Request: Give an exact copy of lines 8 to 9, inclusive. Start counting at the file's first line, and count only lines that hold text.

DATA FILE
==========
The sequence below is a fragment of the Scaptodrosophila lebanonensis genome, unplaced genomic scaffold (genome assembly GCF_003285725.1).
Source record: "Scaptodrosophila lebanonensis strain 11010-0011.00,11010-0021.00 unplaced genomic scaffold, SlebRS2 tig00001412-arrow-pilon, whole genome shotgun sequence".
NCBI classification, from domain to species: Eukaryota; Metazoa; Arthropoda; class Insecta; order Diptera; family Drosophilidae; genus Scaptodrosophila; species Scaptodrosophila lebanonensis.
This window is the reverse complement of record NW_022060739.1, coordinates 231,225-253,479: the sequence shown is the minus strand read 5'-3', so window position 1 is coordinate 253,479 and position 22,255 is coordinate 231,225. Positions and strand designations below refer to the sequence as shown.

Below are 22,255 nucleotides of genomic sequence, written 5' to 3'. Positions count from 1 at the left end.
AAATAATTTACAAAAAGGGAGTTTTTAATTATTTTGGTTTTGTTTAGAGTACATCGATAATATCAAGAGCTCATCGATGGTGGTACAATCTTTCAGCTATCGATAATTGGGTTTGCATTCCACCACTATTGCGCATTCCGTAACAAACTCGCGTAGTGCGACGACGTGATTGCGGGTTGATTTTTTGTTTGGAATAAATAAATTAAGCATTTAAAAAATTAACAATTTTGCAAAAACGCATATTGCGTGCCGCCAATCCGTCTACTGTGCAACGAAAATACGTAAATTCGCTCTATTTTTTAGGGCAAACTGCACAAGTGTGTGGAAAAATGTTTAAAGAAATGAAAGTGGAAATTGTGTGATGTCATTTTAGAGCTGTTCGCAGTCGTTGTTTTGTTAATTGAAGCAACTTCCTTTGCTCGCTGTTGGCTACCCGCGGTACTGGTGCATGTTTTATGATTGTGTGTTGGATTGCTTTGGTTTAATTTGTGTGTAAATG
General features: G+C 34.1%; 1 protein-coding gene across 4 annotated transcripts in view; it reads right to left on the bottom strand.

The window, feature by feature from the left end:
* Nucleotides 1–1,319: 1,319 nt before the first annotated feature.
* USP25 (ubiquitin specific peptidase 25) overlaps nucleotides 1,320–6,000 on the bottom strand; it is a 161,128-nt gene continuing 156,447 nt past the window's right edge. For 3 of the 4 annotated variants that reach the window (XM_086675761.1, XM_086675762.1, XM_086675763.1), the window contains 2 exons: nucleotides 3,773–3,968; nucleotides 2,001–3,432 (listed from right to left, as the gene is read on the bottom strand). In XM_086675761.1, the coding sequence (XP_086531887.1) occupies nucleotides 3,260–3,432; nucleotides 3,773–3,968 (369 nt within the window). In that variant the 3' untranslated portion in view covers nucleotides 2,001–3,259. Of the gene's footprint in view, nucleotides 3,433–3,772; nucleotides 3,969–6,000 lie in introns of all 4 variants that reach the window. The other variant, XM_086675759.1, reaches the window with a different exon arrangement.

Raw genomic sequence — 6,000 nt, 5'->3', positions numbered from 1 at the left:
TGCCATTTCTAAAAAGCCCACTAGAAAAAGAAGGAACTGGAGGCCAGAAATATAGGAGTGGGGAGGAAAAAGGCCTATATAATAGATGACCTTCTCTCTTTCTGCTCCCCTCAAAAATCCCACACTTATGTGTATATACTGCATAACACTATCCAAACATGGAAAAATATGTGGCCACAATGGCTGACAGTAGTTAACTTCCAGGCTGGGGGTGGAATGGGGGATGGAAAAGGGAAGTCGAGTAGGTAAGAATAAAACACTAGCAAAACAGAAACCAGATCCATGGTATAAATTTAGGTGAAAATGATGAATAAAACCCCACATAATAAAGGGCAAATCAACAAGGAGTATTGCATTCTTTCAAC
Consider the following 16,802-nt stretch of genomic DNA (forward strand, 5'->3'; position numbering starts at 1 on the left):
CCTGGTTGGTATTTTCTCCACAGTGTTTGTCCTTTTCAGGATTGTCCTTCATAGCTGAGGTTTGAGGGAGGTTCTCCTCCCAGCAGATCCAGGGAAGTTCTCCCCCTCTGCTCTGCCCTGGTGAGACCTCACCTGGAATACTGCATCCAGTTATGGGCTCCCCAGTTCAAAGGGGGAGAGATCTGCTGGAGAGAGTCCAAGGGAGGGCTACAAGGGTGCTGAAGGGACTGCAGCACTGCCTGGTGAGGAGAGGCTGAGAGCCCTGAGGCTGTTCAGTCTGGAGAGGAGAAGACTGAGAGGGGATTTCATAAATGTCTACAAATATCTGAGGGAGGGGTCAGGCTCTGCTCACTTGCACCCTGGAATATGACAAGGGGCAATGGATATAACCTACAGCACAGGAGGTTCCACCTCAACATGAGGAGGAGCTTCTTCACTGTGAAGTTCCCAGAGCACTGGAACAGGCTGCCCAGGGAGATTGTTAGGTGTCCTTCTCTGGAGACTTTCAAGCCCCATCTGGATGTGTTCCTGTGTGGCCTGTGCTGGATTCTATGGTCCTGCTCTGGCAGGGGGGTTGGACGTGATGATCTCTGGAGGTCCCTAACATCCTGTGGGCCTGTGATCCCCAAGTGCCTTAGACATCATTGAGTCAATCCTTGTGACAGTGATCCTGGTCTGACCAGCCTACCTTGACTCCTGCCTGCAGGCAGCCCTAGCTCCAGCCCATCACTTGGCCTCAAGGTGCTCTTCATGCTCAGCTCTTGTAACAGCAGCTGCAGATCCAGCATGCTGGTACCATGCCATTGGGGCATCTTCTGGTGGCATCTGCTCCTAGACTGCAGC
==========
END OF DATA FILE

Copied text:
The window, feature by feature from the left end:
* Nucleotides 1–1,319: 1,319 nt before the first annotated feature.